Amazing 1911 S81/S76 Silks Complete SetS On one Massive Uncut Sheet
A mere handful of S81 Silks sets have ever been successfully completed, and there is only one uncut sheet, presented here, on the face of the earth.
Chad and Doug Dreier acquired this unique crown jewel for their museum in 2005. Ever since, while novice visitors have beelined to see the T206 Wagner first-hand, true aficionados have stood in awe, mouths agape, bowing down at the altar of this miraculous, pristine survivor. The delicate silk surface remains so clean and luminescent, the lush colors so vibrantly vivid, the portraiture so classically iconic—it is truly the ultimate manifestation of one of the quintessentially beautiful creations in hobby history. Some have even gone so far as to call this uncut sheet the single finest display piece among all 20th-century sports collectibles.
Five famous military men from the S76 “Generals” issue (#s 196-200) occupy the top row: George Washington, U.S. Grant, Robert E. Lee, Napoleon Bonaparte and Buffalo Bill Cody. Twenty-five stars from the S81 “Baseball Players” issue (#s 86-110) compose the grid’s remaining five rows: Rube Marquard, Marty O’Toole, Rube Benton, Grover Alexander, Russ Ford, John McGraw, Nap Rucker, Mike Mitchell, Chief Bender, Home Run Baker, Nap Lajoie, Joe Tinker, Sherry Magee, Howie Camnitz, Eddie Collins, Red Dooin, Ty Cobb, Hugh Jennings, Roser Bresnahan, Jake Stahl, Tris Speaker, Ed Walsh, Christy Mathewson, Johnny Evers and Walter Johnson.
Such an intact format visually transforms what once were individual action poses (shared by its sister premiums, the T3 Turkey Reds and L1 Leathers) into an interactive group gathering—a congregation of legends. With a little imagination, it’s as if Bresnahan is actually sending a pop fly into the outstretched glove of Magee. As if Tinker is turning yet another double play with Chance. Meanwhile, Mathewson peers over his shoulder at Johnson. Bender hurls his signature slider toward teammate Baker. And Jennings performs his trademark Ee-Yah dance to motivate Cobb.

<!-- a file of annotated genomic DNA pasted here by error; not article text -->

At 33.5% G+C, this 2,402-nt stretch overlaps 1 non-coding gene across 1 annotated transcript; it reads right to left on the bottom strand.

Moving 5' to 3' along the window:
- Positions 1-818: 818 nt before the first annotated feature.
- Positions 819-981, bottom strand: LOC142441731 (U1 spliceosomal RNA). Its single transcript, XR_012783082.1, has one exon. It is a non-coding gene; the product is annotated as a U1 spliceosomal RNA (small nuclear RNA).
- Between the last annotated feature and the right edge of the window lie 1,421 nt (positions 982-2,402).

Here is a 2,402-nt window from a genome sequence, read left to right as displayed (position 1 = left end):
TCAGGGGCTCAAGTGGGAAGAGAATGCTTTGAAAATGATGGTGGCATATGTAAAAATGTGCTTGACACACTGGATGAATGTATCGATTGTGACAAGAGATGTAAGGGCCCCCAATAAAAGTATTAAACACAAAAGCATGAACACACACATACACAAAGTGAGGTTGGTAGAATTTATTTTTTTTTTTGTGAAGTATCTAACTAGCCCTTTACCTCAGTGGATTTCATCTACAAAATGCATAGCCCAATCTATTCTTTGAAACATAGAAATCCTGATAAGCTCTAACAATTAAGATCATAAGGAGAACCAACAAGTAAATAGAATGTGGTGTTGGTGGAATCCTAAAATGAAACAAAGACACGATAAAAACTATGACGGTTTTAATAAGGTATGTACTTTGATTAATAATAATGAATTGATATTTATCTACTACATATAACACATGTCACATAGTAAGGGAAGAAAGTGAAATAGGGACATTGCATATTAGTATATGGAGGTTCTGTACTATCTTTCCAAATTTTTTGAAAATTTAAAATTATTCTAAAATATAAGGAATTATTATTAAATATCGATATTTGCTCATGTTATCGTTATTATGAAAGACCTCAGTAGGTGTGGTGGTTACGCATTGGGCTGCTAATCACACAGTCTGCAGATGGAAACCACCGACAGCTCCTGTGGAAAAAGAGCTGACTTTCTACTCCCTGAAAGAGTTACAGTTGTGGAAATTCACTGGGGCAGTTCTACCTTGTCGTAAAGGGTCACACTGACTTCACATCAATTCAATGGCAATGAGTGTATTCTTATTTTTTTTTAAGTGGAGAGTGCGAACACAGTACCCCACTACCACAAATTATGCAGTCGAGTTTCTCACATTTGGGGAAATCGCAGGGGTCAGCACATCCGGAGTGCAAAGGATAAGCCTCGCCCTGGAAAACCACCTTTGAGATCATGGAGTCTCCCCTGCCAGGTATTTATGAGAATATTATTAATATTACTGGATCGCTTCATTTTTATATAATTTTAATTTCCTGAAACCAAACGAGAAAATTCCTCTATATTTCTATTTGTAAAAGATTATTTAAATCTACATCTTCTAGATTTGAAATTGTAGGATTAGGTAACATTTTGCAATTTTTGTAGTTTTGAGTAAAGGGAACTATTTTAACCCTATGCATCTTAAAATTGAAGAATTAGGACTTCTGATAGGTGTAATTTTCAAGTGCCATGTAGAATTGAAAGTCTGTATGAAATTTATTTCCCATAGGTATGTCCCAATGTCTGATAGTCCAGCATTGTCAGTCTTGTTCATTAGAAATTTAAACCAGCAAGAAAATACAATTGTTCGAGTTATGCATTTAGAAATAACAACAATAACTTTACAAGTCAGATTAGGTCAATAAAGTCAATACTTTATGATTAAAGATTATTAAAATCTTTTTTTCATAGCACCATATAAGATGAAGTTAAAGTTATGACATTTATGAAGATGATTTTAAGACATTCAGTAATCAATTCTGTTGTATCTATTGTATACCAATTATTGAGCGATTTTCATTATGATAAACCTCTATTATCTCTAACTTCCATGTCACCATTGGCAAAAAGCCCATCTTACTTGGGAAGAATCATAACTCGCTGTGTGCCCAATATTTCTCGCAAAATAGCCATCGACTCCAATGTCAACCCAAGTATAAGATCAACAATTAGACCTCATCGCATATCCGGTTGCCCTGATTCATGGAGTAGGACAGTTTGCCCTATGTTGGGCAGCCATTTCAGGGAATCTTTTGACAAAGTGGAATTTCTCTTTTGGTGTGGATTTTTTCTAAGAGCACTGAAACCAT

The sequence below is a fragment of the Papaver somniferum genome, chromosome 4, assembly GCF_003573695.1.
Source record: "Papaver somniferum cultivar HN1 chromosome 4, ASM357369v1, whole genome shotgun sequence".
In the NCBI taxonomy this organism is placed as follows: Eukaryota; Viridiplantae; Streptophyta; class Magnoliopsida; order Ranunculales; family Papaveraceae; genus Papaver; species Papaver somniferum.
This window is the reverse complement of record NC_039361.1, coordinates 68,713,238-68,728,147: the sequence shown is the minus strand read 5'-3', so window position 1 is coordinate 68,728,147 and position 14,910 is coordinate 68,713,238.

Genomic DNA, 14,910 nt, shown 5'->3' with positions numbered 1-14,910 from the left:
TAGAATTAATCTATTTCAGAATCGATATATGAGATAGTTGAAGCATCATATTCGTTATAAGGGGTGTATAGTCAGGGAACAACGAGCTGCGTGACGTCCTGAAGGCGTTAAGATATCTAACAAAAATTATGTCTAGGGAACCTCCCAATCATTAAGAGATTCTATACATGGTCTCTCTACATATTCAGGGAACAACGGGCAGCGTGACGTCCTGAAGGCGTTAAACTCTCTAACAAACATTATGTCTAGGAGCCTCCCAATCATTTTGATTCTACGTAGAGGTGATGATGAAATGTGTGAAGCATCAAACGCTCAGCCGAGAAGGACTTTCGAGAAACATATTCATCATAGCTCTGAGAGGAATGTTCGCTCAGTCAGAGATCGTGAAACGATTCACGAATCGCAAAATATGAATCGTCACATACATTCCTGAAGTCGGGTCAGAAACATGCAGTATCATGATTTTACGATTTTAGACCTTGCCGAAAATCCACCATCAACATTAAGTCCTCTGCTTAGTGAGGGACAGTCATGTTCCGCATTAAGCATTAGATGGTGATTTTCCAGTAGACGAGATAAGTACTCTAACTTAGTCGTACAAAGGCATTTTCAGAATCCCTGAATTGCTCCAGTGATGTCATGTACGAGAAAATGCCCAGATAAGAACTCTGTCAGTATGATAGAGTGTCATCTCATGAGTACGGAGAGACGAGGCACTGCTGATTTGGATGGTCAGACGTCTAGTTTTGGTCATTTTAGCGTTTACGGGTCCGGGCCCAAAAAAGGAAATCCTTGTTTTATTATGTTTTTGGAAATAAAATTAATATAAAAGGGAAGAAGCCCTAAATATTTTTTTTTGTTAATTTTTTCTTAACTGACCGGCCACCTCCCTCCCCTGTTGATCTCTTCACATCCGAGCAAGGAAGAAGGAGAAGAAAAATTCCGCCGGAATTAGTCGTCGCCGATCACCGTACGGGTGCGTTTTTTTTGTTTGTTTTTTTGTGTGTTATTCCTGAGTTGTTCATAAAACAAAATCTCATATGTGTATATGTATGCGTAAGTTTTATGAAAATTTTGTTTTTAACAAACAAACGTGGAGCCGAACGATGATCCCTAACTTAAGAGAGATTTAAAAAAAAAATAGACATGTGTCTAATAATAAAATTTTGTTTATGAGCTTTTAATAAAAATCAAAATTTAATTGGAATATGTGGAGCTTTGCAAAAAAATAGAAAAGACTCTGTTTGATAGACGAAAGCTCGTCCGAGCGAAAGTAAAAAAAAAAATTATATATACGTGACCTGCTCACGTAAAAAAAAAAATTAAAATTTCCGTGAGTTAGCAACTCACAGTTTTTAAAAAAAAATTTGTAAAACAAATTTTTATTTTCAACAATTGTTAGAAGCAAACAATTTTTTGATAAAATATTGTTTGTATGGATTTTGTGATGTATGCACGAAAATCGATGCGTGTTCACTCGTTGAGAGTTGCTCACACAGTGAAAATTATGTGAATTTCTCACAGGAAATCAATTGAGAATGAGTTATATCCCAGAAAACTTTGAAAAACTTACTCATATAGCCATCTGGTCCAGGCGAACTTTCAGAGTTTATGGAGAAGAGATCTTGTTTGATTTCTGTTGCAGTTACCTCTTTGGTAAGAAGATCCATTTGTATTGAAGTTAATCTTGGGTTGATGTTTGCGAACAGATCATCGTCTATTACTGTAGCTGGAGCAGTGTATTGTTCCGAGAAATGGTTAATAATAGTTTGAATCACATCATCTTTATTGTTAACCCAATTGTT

Measuring 3 feet by 4-1/2 feet, the uncut sheet was stored for safekeeping from the time of its manufacture until it was rediscovered by a pair of Philadelphia antique dealers in the 1970s. Soon Ken Silverman, dubbed the “King of Silks,” purchased the sheet and proudly displayed it as the centerpiece of his famed tobacco-silk collection. When it next changed hands, upon Silverman’s retirement in the 1980s, the sheet earned the rarefied distinction of being the only baseball collectible outside of the T206 Honus Wagner to have sold for more than $100,000. Later, in the early 1990s, it was even on loan for a special exhibit at the Baseball Hall of Fame.
Amazingly, despite the susceptibility of silk to adverse elements of time and environment, the condition of this bright, brilliant treasure remains Near Mint to Mint with no apparent flaws of any significance. A printer’s “OK” notation and approval signature appear at bottom center. The sheet is gloriously matted and framed, in a manner befitting its magnitude and historical importance, to dimensions of 3-1/2 feet by 5 feet.
As a measure of the extreme rarity and value here, it is important to note two background details: 1) Our firm’s experienced executives have never before had the pleasure to handle an S81 Ty Cobb; and 2) In 2005, a group of thirteen S81 Silks (without Cobb or Walter Johnson) realized nearly $80,000 at auction. Correspondingly, it is estimated that a complete S81 set in today’s market would value close to $200,000—and that this sole extant uncut sheet, by extension, would command far more.
Incidentally, Chad and Doug Dreier were already in the midst of building a complete set of S81 Silks when the opportunity arose to acquire the uncut sheet. True to form, they accomplished both lofty goals. Therefore, rest assured that even if this grand prize proves financially out of reach, the consolation prize of the Dreiers’ customary full set—incredibly spectacular in its own right—will come to auction within the next year.